It’s quite odd what strikes an emotional chord sometimes. I surprised myself last night by being genuinely upset to hear that there has been a large fire at the Stables Market in Camden, north London. It seems the fire broke out at about 8pm yesterday evening in the roof voids at the Chalk Farm Road end of the market, and the flames and smoke were soon visible for miles around – which resulted in hundreds of people being evacuated from the surrounding area. According to the BBC, ten fire engines and more than 70 firefighters were sent in to tackle it (which suggests it was a pretty big fire), eventually getting the blaze under control several hours later. Considering that yesterday was a beautiful, hot early summer day in London, the area around the market must have been very busy even at that late hour. It is quite amazing that no-one, it seems, was hurt in the incident. However, I suspect that many livelihoods and many memories have been destroyed by this blaze.
Camden is a part of this city that I know very well, and the markets there have long been an essential place to visit if you were ever an alternative kid in London – it certainly was an important and formative place for me. When I was growing up, Camden Market was one of only a few places in London where you could actually get such hard-to-find alternative essentials as black nail polish, extreme metal band t-shirts, bootleg albums of highly dubious origin, proper flared trousers, hair dye in colours never to be found in nature, glow-under-UV-light hoodies, stash tins with wonky-looking cannabis leaves painted on them and the kind of pungent Indian incense that sets smoke alarms off in ten seconds flat – amongst a vast plethora of other random things that you never knew existed, let alone that you wanted!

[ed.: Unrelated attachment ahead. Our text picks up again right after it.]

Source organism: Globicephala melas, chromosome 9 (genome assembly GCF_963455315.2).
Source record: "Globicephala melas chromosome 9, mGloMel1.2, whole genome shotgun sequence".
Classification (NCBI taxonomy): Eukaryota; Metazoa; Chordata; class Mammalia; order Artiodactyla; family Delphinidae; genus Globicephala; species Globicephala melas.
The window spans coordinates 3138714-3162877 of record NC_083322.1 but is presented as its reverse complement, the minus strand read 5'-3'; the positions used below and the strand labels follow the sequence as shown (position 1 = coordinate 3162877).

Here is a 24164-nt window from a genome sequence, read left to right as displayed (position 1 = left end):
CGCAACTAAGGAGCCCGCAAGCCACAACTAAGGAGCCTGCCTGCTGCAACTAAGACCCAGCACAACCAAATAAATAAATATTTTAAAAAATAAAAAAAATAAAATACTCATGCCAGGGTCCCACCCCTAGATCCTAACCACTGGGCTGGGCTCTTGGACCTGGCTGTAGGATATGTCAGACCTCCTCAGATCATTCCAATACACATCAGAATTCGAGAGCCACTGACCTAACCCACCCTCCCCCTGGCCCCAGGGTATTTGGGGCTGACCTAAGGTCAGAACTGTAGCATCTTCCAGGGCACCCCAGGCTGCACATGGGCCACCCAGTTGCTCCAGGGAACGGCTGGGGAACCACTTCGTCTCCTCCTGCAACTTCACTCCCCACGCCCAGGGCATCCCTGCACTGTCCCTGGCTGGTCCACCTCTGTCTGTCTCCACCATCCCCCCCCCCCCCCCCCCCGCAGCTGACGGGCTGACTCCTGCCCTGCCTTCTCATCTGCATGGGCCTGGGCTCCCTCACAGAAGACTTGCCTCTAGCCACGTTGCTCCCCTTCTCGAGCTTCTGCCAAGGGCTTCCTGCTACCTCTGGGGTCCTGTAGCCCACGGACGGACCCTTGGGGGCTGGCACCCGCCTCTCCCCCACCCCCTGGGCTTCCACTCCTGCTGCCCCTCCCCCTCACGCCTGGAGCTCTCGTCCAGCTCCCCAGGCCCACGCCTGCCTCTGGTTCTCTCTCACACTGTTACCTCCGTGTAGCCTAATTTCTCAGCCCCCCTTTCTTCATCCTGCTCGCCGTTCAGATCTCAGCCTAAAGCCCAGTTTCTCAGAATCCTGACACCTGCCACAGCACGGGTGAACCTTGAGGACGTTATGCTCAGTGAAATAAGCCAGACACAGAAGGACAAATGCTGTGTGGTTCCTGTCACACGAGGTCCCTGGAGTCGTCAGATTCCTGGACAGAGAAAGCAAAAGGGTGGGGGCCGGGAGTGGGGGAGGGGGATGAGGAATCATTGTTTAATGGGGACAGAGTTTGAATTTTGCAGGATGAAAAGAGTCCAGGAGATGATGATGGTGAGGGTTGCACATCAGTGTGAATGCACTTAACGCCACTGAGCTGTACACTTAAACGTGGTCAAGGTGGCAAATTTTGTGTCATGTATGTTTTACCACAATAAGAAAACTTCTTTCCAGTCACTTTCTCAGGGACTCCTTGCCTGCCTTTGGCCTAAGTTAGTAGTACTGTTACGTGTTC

There was always a definite hippy kind of vibe about the place, almost as soon as you walked out of the tube station. Admittedly though, to actually get from the tube station to the Lock Market and the Stables Market you’d have to run the gauntlet of dodgy-looking geezers offering you something herbal that was allegedly weed, ageing punks with dogs on strings drinking Special Brew and shouting at people (the punks, not the dogs!), and, of course, the odd confused tourist standing in the middle of the pavement intently studying an upside down A-Z – but that was all part of the Camden Experience in the early 1990s.
Earlier this month, I posted about my latest music list – this time, I’ve been counting down my Top 50 albums of the 1990s. If you’d like to discover more about my choices (and check out some other great lists), you can visit the dedicated Top Fifty Nineties Album blog where you’ll find my reviews for each album and some great videos too. In the meantime, as promised, here’s a quick rundown of my now-completed list all the way from fifty to one…